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Supervisors and banks should, at a minimum, use historical behaviour in determining appropriate outflows. 137. Non contractual contingent funding obligations related to potential liquidity draws from joint ventures or minority investments in entities, which are not consolidated per paragraph 164 should be captured where there is the expectation that the bank will be the main liquidity provider when the entity is in need of liquidity. The amount included should be calculated in accordance with the methodology agreed by the bank’s supervisor. 138. In the case of contingent funding obligations stemming from trade finance instruments, national authorities can apply a relatively low run-off rate (eg 5% or less). Trade finance instruments consist of trade-related obligations directly underpinned by the movement of goods or the provision of services, such as: - documentary trade letters of credit, documentary and clean collection, import bills, and export bills; and - guarantees directly related to trade finance obligations, such as shipping guarantees. 139. Lending commitments, such as direct import or export financing for non-financial corporate firms, are excluded from this treatment and banks will apply the draw-down rates specified in paragraph 131. 140. National authorities should determine the run-off rates for the other contingent funding obligations listed below in accordance with paragraph 134. Other contingent funding obligations include products and instruments such as:
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- unconditionally revocable "uncommitted" credit and liquidity facilities; - guarantees and letters of credit unrelated to trade finance obligations (as described in paragraph 138); - non-contractual obligations such as: - potential requests for debt repurchases of the bank's own debt or that of related conduits, securities investment vehicles and other such financing facilities; - structured products where customers anticipate ready marketability, such as adjustable rate notes and variable rate demand notes (VRDNs); and - managed funds that are marketed with the objective of maintaining a stable value such as money market mutual funds or other types of stable value collective investment funds etc. - For issuers with an affiliated dealer or market maker, there may be a need to include an amount of the outstanding debt securities (unsecured and secured, term as well as short-term) having maturities greater than 30 calendar days, to cover the potential repurchase of such outstanding securities. - Non contractual obligations where customer short positions are covered by other customers’ collateral: A minimum 50% run-off factor of the contingent obligations should be applied where banks have internally matched client assets against other clients’ short positions where the collateral does not qualify as Level 1 or Level 2, and the bank may be obligated to find additional sources of funding for these positions in the event of client withdrawals. 141. Other contractual cash outflows: (100%). Any other contractual cash outflows within the next 30 calendar days should be captured in this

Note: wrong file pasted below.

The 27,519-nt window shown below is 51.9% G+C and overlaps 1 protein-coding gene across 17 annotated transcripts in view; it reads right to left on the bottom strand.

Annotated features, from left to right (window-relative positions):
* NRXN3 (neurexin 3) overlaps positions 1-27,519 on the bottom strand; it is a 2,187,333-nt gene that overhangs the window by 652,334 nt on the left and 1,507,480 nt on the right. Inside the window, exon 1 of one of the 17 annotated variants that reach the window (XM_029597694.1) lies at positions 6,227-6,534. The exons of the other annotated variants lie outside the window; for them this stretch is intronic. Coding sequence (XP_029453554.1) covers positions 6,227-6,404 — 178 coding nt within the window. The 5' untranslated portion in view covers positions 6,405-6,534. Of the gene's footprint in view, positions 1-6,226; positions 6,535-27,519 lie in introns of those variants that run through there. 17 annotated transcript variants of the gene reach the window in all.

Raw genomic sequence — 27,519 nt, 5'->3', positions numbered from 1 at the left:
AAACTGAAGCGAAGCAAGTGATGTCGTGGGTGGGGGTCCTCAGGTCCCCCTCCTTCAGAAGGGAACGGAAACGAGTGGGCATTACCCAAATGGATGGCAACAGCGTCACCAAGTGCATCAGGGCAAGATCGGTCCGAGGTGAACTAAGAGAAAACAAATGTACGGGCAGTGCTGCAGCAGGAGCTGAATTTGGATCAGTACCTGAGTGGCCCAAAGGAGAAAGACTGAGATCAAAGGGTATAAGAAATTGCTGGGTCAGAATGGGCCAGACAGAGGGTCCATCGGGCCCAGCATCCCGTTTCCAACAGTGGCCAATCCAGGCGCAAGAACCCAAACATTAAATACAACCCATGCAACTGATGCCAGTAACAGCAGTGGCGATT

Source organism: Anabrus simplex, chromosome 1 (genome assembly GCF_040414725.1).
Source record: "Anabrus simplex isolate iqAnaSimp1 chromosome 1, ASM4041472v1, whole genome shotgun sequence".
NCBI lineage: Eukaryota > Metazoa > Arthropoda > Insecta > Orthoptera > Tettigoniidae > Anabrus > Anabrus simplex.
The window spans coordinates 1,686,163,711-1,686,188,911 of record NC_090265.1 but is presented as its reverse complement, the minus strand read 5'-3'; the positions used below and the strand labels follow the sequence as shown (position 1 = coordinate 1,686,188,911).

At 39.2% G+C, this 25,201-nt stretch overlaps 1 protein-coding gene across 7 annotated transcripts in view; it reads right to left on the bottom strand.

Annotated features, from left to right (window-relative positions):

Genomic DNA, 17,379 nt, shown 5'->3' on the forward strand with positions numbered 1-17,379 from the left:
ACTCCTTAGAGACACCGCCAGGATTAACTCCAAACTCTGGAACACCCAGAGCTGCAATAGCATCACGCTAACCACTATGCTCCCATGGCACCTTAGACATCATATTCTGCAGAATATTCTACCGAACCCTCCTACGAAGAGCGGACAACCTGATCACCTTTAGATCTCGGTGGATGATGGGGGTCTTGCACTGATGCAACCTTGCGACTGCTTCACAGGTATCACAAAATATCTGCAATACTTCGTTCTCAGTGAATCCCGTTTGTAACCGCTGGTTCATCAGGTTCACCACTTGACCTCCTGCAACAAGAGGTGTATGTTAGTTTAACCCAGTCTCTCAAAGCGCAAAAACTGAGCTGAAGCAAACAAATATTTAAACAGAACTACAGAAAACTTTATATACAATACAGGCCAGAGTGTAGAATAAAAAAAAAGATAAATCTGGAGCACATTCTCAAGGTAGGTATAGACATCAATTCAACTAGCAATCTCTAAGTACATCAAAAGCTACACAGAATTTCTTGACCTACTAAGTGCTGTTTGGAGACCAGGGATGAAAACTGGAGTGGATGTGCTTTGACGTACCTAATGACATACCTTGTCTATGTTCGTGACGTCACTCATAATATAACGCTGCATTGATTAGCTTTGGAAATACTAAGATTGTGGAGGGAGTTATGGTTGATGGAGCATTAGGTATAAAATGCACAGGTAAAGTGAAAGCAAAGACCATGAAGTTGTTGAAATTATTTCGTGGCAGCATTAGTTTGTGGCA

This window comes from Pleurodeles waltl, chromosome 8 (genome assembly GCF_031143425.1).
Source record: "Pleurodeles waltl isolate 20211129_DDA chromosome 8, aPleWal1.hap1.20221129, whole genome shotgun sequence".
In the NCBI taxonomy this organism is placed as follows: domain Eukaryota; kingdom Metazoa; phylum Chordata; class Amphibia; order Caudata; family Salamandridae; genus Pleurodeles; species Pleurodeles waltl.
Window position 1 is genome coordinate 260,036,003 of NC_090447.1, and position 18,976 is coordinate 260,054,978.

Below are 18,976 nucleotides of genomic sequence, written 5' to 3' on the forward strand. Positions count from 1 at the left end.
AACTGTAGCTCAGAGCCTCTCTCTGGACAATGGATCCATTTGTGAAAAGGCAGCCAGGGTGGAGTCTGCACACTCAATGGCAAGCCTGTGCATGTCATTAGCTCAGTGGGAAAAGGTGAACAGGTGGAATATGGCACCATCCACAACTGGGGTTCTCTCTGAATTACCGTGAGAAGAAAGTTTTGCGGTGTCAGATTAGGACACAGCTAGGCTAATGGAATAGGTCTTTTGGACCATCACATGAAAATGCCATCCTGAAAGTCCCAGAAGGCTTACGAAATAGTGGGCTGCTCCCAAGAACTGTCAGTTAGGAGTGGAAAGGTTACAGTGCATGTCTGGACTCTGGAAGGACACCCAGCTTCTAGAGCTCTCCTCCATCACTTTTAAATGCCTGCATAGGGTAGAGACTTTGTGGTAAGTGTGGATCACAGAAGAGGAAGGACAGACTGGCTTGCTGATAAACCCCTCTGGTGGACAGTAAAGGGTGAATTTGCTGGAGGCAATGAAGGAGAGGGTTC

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standard, such as outflows to cover unsecured collateral borrowings, uncovered short positions, dividends or contractual interest payments, with explanation given as to what comprises this bucket. Outflows related to operating costs, however, are not included in this standard.

2. Cash inflows
142. When considering its available cash inflows, the bank should only include contractual inflows (including interest payments) from outstanding exposures that are fully performing and for which the bank has no reason to expect a default within the 30-day time horizon. Contingent inflows are not included in total net cash inflows. 143. Banks and supervisors need to monitor the concentration of expected inflows across wholesale counterparties in the context of banks’ liquidity management in order to ensure that their liquidity position is not overly dependent on the arrival of expected inflows from one or a limited number of wholesale counterparties. 144. Cap on total inflows: In order to prevent banks from relying solely on anticipated inflows to meet their liquidity requirement, and also to ensure a minimum level of HQLA holdings, the amount of inflows that can offset outflows is capped at 75% of total expected cash outflows as calculated in the standard. This requires that a bank must maintain a minimum amount of stock of HQLA equal to 25% of the total net cash outflows. (i) Secured lending, including reverse repos and securities borrowing 145. A bank should assume that maturing reverse repurchase or securities borrowing agreements secured by Level 1 assets will be rolled-over and will not give rise to any cash inflows (0%).